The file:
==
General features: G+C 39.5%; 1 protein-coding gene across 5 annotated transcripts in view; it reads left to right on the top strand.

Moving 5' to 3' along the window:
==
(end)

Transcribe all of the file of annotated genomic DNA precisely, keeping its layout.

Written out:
General features: G+C 39.5%; 1 protein-coding gene across 5 annotated transcripts in view; it reads left to right on the top strand.

Moving 5' to 3' along the window: